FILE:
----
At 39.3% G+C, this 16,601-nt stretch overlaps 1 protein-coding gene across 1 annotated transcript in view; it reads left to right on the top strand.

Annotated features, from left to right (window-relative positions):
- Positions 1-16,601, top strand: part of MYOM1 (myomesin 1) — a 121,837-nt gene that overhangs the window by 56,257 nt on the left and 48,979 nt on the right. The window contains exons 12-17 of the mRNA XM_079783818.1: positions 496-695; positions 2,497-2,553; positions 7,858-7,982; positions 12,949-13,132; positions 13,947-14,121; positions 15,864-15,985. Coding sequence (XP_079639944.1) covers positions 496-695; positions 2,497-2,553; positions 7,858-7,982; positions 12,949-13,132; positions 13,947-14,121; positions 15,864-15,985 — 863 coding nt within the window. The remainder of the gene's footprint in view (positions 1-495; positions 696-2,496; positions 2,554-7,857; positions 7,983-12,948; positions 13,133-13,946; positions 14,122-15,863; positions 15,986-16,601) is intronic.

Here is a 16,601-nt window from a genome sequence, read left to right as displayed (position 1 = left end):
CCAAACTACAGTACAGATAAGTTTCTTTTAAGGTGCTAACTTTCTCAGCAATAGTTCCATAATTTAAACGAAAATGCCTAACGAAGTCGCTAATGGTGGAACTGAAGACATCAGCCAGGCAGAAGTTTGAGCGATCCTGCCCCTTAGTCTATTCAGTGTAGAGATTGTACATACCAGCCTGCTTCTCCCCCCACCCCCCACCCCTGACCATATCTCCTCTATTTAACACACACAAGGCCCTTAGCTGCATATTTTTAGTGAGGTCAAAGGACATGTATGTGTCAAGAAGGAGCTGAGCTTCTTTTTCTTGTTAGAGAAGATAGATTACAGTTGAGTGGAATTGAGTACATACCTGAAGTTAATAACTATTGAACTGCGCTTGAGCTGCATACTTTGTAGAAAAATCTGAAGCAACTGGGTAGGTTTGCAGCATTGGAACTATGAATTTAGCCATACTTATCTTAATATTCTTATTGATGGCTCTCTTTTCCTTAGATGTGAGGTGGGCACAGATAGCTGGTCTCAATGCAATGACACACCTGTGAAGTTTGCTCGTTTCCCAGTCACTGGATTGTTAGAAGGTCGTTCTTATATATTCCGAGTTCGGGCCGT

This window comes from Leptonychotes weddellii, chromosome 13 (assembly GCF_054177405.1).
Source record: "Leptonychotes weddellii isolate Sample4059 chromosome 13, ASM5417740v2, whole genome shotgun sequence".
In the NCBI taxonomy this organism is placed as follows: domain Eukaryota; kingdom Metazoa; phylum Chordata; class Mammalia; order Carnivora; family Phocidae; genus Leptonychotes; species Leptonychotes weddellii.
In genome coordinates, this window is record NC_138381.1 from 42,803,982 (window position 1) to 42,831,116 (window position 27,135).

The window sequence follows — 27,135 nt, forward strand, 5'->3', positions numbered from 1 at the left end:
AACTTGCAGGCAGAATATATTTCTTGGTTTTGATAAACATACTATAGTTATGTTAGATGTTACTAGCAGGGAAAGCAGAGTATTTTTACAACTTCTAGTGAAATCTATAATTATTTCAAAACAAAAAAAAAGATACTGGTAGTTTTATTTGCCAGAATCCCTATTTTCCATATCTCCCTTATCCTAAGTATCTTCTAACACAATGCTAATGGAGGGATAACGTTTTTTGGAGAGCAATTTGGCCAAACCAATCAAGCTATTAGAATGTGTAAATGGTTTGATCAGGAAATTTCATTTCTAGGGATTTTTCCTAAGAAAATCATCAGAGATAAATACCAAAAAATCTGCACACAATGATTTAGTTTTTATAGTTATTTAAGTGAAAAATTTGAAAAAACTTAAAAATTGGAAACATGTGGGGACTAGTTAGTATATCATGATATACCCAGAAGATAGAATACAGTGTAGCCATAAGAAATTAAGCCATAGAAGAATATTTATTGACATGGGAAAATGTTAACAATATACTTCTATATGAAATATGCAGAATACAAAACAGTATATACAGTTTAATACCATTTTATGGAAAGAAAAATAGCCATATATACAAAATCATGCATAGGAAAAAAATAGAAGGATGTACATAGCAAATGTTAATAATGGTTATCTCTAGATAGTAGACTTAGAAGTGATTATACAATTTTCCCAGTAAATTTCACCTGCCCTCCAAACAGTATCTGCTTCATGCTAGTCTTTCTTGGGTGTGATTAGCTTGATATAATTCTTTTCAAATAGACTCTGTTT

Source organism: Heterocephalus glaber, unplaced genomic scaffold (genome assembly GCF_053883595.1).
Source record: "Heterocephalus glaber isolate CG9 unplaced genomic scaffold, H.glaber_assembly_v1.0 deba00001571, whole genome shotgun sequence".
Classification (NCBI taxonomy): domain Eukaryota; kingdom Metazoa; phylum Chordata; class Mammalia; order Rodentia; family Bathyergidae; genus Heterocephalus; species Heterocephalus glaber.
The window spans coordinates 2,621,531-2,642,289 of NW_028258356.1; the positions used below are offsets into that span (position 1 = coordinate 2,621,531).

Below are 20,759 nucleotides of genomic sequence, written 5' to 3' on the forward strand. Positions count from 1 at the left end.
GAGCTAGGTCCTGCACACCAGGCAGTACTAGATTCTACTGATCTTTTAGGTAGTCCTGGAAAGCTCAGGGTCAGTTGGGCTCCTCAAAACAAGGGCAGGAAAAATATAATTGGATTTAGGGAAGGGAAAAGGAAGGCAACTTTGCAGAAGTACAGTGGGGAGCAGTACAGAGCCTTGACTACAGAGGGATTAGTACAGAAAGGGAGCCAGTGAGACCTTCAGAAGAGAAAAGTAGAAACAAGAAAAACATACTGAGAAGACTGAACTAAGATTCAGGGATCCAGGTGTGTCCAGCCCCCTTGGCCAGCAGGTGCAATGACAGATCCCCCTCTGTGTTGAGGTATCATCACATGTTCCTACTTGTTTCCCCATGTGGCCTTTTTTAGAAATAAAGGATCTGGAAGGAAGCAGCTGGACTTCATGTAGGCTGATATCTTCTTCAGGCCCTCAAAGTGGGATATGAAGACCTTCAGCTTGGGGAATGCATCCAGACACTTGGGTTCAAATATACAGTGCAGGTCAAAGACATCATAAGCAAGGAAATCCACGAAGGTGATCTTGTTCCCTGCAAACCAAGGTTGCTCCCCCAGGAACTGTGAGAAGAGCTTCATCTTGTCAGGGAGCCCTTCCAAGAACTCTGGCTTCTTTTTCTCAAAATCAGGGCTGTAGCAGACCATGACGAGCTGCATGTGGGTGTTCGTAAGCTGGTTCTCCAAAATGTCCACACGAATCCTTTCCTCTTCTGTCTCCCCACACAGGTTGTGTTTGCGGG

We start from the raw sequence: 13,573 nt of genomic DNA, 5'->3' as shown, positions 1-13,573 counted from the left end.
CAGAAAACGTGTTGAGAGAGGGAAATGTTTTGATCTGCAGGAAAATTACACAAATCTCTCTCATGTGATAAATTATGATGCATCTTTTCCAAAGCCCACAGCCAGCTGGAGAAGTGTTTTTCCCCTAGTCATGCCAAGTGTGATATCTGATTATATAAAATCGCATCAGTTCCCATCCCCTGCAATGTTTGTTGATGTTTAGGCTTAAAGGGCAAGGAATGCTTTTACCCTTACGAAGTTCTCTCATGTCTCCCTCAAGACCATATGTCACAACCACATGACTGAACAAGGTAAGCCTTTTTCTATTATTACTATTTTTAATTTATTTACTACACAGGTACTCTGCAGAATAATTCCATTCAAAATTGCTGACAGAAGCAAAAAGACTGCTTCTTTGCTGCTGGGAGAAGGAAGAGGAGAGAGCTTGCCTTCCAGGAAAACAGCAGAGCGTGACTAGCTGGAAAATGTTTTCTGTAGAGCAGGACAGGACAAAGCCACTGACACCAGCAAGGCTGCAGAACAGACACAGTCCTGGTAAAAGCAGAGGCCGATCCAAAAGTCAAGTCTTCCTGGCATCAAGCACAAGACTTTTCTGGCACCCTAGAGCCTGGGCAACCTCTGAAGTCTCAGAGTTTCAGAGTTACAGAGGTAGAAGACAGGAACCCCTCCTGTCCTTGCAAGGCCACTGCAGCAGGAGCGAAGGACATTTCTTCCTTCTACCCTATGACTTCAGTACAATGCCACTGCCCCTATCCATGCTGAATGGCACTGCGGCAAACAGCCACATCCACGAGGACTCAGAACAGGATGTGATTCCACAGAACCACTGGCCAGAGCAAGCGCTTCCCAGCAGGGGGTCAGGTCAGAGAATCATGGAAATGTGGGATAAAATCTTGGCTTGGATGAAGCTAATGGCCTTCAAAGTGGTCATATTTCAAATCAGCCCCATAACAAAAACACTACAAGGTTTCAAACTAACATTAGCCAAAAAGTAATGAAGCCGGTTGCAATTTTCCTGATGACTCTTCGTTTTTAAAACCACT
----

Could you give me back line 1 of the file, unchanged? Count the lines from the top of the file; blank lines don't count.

At 39.3% G+C, this 16,601-nt stretch overlaps 1 protein-coding gene across 1 annotated transcript in view; it reads left to right on the top strand.